Even in defeat, John McCain bequeathed an invaluable gift to his running mate, Sarah Palin: the national prominence that could allow her to compete for the GOP's presidential nomination in 2012.
While the Alaska governor avoided speculating on a future White House bid in recent interviews, she made it clear that she intends to remain an important player within the party. And the national following she has developed among the conservative faithful over the past couple of months provides her with the sort of political and fundraising base that could support a run.
If Palin does seek the presidency, her campaign would be far different from McCain's. The senator from Arizona launched his bid in 2007 with the aim of forging a more inclusive, enduring Republican majority for the 21st century that would include Latinos, conservative Democrats and independents. Palin, by contrast, has sketched a far more conservative vision for the GOP, one of American exceptionalism in which free-market capitalism and traditional social values remain paramount.
The contest to become the GOP presidential nominee will begin almost immediately, but it also starts without a clear front-runner. Former Massachusetts governor Mitt Romney, who spent vast sums of his own money on this year's primary contest, appears poised to run again. Louisiana Gov. Bobby Jindal is a favorite of many conservative thinkers and could challenge Palin for the affections of evangelical Christians. (He will also be among the first Republicans to take what will be widely read as a first step toward a bid on Nov. 22 when he appears at the Iowa Family Policy Center's "Celebrating the Family" banquet.) Minnesota Gov. Tim Pawlenty, who was a finalist to become McCain's running mate, may also be among those who think the time is right to seek the White House.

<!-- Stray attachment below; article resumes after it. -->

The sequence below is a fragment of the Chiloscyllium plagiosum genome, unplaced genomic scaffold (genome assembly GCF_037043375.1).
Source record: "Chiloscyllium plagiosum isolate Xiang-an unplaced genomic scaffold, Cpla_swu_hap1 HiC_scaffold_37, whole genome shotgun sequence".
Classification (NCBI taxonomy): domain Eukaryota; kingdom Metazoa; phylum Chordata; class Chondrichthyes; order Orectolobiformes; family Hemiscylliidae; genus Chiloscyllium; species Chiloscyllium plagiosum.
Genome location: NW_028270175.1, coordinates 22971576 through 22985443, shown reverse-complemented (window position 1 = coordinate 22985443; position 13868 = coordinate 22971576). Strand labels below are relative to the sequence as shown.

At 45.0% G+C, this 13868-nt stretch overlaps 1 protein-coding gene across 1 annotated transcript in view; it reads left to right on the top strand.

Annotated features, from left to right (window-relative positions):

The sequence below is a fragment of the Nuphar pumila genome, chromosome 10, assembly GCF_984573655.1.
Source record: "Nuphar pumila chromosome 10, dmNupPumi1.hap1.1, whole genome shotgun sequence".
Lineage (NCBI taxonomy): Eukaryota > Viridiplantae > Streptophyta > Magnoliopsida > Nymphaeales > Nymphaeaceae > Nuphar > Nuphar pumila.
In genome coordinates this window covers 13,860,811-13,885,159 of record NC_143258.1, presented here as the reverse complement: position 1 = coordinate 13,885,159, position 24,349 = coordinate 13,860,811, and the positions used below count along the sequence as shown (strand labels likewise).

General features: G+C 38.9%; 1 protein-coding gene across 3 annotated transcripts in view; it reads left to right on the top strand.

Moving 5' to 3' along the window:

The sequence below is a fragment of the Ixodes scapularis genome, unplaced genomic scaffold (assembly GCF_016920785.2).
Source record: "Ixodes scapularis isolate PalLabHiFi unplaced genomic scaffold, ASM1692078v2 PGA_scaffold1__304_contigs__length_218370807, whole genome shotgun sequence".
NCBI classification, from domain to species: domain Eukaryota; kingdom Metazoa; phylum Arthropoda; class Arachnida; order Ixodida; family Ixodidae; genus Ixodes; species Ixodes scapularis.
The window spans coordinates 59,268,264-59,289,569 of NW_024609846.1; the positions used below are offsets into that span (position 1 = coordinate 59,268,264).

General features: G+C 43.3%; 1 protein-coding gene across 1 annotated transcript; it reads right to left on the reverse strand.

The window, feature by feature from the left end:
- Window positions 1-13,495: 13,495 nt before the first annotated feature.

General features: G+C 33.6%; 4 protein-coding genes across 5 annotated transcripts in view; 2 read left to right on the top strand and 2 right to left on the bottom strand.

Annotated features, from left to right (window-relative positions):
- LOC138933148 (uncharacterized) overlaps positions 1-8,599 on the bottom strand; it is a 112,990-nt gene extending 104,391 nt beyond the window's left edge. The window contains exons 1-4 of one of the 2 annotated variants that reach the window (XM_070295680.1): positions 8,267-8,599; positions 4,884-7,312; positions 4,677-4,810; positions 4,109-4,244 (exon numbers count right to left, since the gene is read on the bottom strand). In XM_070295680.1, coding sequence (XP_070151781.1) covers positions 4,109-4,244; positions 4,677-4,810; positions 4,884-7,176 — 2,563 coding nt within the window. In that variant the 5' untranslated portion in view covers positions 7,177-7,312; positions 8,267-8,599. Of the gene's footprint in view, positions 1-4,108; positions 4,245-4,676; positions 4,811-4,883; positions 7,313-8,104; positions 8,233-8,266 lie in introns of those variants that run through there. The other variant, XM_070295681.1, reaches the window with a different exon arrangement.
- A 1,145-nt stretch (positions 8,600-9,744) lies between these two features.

For Palin, the Senate could also be a path to remaining on the national stage. If Sen. Ted Stevens (R-Alaska) is reelected but then forced from office because of his recent conviction on bribery-related charges, he would be replaced in a special election as early as next year. The state's other senator, Republican Lisa Murkowski, will face reelection in 2010, and the possibility of Palin challenging her in a primary has been floated in some quarters.
Speaking at Bowling Green State University in Ohio recently, Palin remarked: "This is a great part of the country. The patriotism is so strong." Other times, she has suggested that Democratic nominee Barack Obama has apologized for his nationality, adding that by contrast, she McCain "are always proud to be Americans, and we don't apologize for being Americans." The question facing Republicans would be whether she will have the right message at the right time in 2012.
Palin can expect a "no apology" opposition right back at her. While we've turned back the forces of evil in this election, their crusade of hatred isn't over, and our opposition to it must remain firm and unyielding.
We've known "why this election mattered" all along, and now it's clear that we know "how" -- the rest is easy, and the stakes are too great, to ever allow them back into power.
There's no question that Barack Obama will reach across the aisle and offer compromise -- and when compromise isn't forthcoming then there should be no question as to what we have to do.
I think there is a great risk to the progressive agenda -- despite Obama's overwhelming victory and the Democratic gains made in Congress. Obama, as the nation's healer, may focus more on the bipartisan process at the detriment of progressive progress.
We need solutions. S-CHIP is the first agenda now that a Presidential veto is not longer an obstacle, and national healthcare should follow closely. Those of us on the front lines of the past S-CHIP battles know full well the hateful oppositional vitriol from the right has not and will not diminish.
The social conservatives will stand in opposition, and we must stand against them, on S-CHIP, national healthcare, and every other progressive measure that follows.
Note: Wizbang Blue is now closed and our authors have moved on. Paul Hooson can now be found at Wizbang Pop!. Please come see him there!